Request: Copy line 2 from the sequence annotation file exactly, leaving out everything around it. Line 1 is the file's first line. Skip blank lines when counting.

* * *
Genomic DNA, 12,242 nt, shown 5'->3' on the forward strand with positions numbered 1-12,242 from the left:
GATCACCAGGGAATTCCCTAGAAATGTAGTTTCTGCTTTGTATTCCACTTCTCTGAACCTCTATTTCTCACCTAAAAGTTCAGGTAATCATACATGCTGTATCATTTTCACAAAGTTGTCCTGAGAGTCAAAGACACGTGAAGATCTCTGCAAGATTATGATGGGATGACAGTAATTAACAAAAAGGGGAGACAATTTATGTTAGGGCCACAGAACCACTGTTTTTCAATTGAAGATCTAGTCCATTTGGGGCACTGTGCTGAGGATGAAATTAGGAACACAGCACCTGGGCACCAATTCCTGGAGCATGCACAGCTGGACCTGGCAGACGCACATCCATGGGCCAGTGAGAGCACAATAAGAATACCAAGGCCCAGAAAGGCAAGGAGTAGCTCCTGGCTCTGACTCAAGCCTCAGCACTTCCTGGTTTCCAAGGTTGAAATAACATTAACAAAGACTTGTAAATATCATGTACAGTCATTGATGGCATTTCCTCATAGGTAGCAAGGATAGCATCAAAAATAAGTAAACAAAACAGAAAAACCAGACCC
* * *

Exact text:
GATCACCAGGGAATTCCCTAGAAATGTAGTTTCTGCTTTGTATTCCACTTCTCTGAACCTCTATTTCTCACCTAAAAGTTCAGGTAATCATACATGCTGTATCATTTTCACAAAGTTGTCCTGAGAGTCAAAGACACGTGAAGATCTCTGCAAGATTATGATGGGATGACAGTAATTAACAAAAAGGGGAGACAATTTATGTTAGGGCCACAGAACCACTGTTTTTCAATTGAAGATCTAGTCCATTTGGGGCACTGTGCTGAGGATGAAATTAGGAACACAGCACCTGGGCACCAATTCCTGGAGCATGCACAGCTGGACCTGGCAGACGCACATCCATGGGCCAGTGAGAGCACAATAAGAATACCAAGGCCCAGAAAGGCAAGGAGTAGCTCCTGGCTCTGACTCAAGCCTCAGCACTTCCTGGTTTCCAAGGTTGAAATAACATTAACAAAGACTTGTAAATATCATGTACAGTCATTGATGGCATTTCCTCATAGGTAGCAAGGATAGCATCAAAAATAAGTAAACAAAACAGAAAAACCAGACCC